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Beware the hobbyhorse. Evangelii Gaudium is not about economics.

By Phil Lawler (bio - articles - email) | Nov 27, 2013

If you read Evangelii Gaudium as primarily an indictment of free-market economics, you read it all wrong. The Pope did have a good deal to say about economic matters (more on that later), but this is not an apostolic exhortation about economics.

If you thought the big news was that the Pope reaffirmed that women cannot be ordained, or that he strongly condemned abortion, that’s wrong, too.

Evangelii Gaudium is about the urgent need to tell the world the good news of God’s love, the joy of salvation through Jesus Christ. It’s flat-out impossible for any reasonably objective person to read the document and come away with any other idea about its central theme.

In the course of this long document—too long, really—the Pope touches on a number of different topics. Yes, he writes about economic affairs, challenging us to recognize that the pursuit of wealth is not the purpose of life. Some of his arguments are troublesome to Catholics like myself, who believe that entrepreneurs are more likely than government officials to lift people out of poverty. Writing for National Review, Samuel Gregg offers a useful critique of the Pope’s dim view of the free market.

However, Gregg’s critique is useful precisely because he recognizes that Pope Francis has not set himself up as an economic authority. It is possible for a discerning reader to question the Pope’s grasp of economic analysis, and still recognize the force of the moral challenges he has issued. “I myself take no offense from Evangelii Gaudium’s observations about poverty and the economy,” Gregg remarks.

Nor does Gregg slip into the error of thinking that this is a document about economic affairs. That has, unfortunately, been a very common mistake among those reacting to the apostolic exhortation. It’s like suggesting that Huckleberry Finn is mainly a book about river navigation.

Since the start of his pontificate, Pope Francis has been pounding home the message that teaching the Catholic faith does not mean taking stands on public issues or promoting social programs. The essence of Church teaching is to convey the joyful news of salvation through Jesus Christ. Everything else is secondary.

So what happens when the Pope releases his first apostolic exhortation? Hundreds of analysts rush to report on what the stands he has taken on public issues, the social programs he has promoted. It will take a while, apparently, for his message to sink in.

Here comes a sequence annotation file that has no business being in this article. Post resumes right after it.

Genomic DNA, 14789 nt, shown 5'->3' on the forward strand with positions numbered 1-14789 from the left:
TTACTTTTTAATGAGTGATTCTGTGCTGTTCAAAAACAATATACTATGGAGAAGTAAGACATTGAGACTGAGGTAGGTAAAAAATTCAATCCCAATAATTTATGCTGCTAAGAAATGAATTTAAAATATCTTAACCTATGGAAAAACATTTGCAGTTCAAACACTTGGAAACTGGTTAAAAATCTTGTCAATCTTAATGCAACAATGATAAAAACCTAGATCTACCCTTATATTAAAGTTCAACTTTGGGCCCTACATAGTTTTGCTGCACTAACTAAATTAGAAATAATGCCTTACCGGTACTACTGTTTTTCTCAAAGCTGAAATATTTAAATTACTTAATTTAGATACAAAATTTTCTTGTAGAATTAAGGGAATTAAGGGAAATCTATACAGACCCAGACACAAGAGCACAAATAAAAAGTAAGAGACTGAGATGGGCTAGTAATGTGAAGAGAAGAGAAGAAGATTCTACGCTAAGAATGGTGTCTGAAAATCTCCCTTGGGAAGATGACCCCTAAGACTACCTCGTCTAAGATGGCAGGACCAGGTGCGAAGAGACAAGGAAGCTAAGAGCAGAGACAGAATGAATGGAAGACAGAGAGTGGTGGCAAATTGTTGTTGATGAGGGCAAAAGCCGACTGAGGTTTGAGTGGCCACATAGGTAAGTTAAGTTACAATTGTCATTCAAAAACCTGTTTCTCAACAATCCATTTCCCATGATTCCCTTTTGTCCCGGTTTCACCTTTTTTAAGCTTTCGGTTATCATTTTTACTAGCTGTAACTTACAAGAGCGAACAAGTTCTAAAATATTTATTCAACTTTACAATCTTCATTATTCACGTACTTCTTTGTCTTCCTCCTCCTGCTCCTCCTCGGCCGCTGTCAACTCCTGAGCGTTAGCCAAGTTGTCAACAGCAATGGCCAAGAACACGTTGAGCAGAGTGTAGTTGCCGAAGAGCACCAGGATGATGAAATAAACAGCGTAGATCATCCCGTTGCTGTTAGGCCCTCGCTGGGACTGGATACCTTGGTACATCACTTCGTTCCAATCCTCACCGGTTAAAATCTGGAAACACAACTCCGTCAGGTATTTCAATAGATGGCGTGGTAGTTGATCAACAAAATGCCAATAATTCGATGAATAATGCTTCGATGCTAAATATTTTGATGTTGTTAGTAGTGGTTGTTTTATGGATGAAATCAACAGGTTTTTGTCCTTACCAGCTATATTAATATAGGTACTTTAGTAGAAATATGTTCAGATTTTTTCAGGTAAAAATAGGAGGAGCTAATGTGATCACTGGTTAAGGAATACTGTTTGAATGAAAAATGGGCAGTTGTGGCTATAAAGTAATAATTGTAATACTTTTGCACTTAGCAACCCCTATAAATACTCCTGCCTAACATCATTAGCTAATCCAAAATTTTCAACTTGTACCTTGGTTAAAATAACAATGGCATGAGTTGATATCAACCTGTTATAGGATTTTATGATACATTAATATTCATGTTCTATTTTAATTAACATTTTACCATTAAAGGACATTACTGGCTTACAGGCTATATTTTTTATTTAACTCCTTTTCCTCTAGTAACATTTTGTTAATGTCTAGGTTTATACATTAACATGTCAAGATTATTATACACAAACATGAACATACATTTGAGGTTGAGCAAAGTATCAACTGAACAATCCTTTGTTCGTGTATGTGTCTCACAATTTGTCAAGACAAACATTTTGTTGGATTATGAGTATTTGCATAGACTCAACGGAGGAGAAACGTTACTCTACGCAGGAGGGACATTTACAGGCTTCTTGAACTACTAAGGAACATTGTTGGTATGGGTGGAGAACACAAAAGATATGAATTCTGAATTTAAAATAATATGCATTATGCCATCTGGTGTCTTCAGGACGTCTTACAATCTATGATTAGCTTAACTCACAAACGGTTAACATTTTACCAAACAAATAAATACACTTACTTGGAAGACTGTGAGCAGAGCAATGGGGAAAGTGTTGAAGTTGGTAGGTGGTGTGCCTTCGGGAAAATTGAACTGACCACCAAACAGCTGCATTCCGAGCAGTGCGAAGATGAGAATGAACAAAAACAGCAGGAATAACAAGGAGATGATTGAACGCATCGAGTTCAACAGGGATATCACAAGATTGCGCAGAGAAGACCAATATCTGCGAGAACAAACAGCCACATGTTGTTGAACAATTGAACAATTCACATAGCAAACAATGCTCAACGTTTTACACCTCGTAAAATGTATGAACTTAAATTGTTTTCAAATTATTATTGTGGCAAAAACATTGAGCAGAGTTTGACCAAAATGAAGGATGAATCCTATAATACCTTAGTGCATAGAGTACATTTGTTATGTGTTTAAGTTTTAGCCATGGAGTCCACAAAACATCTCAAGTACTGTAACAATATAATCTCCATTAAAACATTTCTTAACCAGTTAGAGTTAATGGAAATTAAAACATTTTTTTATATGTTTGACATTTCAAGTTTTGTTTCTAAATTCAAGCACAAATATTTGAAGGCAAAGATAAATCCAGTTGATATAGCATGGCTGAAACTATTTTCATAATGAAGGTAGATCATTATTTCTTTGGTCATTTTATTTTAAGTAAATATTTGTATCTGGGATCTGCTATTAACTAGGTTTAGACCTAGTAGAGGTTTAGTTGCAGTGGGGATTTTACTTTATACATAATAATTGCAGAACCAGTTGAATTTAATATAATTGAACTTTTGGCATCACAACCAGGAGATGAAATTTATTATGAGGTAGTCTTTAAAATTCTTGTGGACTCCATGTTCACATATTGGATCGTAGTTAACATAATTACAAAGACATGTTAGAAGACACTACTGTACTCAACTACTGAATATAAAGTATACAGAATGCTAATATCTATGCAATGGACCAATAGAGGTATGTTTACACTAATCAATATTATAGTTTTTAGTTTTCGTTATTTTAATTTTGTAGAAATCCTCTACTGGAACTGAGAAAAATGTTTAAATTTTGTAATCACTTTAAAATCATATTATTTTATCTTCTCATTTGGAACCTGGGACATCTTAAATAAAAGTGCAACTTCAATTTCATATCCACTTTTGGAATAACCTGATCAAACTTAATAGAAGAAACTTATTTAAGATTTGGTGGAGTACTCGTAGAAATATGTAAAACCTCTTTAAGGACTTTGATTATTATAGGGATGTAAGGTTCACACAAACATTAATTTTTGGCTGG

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Show 3 Comments? (Hidden)Hide Comments
  • Posted by: djpeterson - Nov. 30, 2013 11:25 AM ET USA

    Unfortunately, a group of Catholic writers and institutes have devoted huge resources to promoting the U.S. ideology of free markets and globalization; an effort which is falling apart. It seems it would be more profitable to make a serious effort to learn from this and several other excellent Vatican statements. The current system does have merits. However, there is a crying need for prudent economic reforms to help millions who are marginalized by the decadent world financial elites.

  • Posted by: John J Plick - Nov. 29, 2013 11:38 AM ET USA

    “Evangelii Gaudium....” On further meditation, the fact that the Holy Father seems to disapprove of the “free market” system which is conspicuously apparent in the American way of doing things is far more weighty than might ordinarily be considered. Particularly on Thanksgiving, it must be acknowledged than the original intent of this Nation’s settlement was the free practice of Christianity & the spread of the Gospel. Would the Pope suggest that our livelihood and evangelism are incompatible?

  • Posted by: John J Plick - Nov. 28, 2013 8:58 AM ET USA

    Francis expresses a not so subtle desire for a “centralized” system that would provide for everyone & sees wealth & independent economic initiative as a potential & existing evil. But he also wants to empower individual spiritually to do good. However even Popes must choose between Church & world. Laity are called to “avoid greed in all its forms” so too…,…” bishops” “in the world” are called not to interfere with the “world system” but to focus on governing the Church & saving souls.

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